California Model, Rehabilitation

Warriors vs Warriors hits San Quentin

dozens of people gathered at the San Quentin basketball court for the Warriors game
In anticipation of the four-time NBA Champs arrival, hundreds of spectators crowded the basketball court.

Members from the Golden State Warriors (GSW) NBA team recently visited San Quentin Rehabilitation Center (SQ). The players arrived to compete in the ninth annual Warriors vs. Warriors game. The home team earned bragging rights with an 85-80 win that was competitive to the final seconds. The annual visit by the GSW is a highlight in the calendar for institution residents and staff.

Aaron “Showtime” Taylor, who was formerly incarcerated at SQ, called the game courtside. His slogan for the event: “Where there are no losers when the Warriors win.”

In anticipation of the four-time NBA Champs arrival, hundreds of spectators crowded the basketball court. Waiting with them were the San Quentin Warriors basketball team.

Golden State Warriors compete inside

Among the GSW’s entourage included:

  • Klay Thompson
  • Chris “CP3” Paul
  • Moses Moody
  • Brandin Podziemski
  • Trayce Jackson-Davis
  • several D-league Santa Cruz Warriors players
  • General Manager Mike Dunleavy
  • Assistant Coach Kenny Atkinson
  • and owner Joe Lacob’s sons, Kirk and Kent Lacob.

The NBA players did not play of course; rather GSW fielded a team comprised of coaching and front office staff. Before the opening tip off, Dunleavy thanked everyone for hosting them and joked that he was there to scout basketball talent.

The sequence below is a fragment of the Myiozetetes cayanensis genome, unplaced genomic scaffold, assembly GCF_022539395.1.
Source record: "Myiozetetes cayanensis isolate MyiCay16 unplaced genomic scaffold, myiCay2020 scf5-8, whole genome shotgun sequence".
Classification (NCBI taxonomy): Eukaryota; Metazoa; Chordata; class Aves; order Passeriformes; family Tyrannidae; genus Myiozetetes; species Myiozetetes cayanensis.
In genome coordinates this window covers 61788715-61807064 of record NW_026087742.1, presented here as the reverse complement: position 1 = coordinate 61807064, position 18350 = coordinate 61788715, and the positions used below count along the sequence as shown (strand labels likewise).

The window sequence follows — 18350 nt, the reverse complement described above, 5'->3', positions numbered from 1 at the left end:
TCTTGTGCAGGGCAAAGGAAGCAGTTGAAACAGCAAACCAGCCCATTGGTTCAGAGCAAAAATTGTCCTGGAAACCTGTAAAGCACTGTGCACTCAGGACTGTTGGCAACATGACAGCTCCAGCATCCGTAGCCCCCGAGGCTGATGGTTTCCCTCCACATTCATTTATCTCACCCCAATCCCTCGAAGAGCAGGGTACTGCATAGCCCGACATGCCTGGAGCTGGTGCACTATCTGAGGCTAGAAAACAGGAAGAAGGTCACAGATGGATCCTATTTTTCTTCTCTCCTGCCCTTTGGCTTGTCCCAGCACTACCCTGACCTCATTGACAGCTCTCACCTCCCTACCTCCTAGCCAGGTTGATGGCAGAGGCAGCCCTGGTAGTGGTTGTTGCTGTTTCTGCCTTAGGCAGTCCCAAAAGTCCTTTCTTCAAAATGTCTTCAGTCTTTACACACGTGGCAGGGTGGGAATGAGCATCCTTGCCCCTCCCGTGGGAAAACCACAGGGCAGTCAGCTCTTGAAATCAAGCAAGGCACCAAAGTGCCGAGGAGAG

“Today I am working, just checking you guys out,” said Dunleavy.

Resident Brian Asey, president of the basketball program, thanked SQ management for helping to make the event happen. Asey and Thompson presented Acting Warden Oak Smith with a GSW jersey as an honorary member of the team.

For the first time at SQ, a professional NBA referee, Larone Smith, enforced the rules as two SQ refs assisted him. “Showtime” Taylor’s colorful commentary spiced up the game.

During the game, Paul and Thompson watched the game intently, impressed with some of the highlight plays by the home team. Thompson paced courtside as if he wanted to get in on the action. The duo signed autographs and fit right in with the incarcerated. Paul engaged in a game of dominoes, claiming a victory. Thompson went up against resident Reginald Thorpe in a game of chess, which ended in a draw, according to Thorpe.

Game tip-off

“Everybody is cheering everyone on. It is nice to see the population with smiles. There has been so much change and transformation over the last 20 years,” said Acting Chief Avila.

After the game, both sides lined up of for hugs and handshakes with lots of smiles, good vibes, and respect. Coach Bhatt shared what unique and amazing experience the event was for all involved.

“Golden State coming in here makes everyone here feel human. It is good to be seen, and it is encouraging for guys inside,” Bhatt said.

“This opportunity is surreal. When we left last year it really stayed with me,” said Atkinson.

Podziemski went to high school in Marin County and attended Santa Clara University. He said it was great to come to SQ for the first time and “see how everybody was getting along — all the different races, different backgrounds — lots of love here.”

“They’re showing us support, so it’s good for us to come in and show them support,” said Podziemski after the game.

“Thank you to San Quentin for letting us come in and putting on a great show. Even though we have made mistakes and poor choices, there is a way to be redeemed. My takeaway from this experience is that love is the greatest form of rehabilitation,” said Tyler Cooper, starting center for the SQ Warriors.

With the day’s victory, the GSW have the slight 5–4 edge in the series with the Warriors team across the Bay — the San Quentin Warriors.

Story by Michael Callahan, San Quentin News Staff Writer
Photos by Vincent O’Bannon
San Quentin Rehabilitation Center

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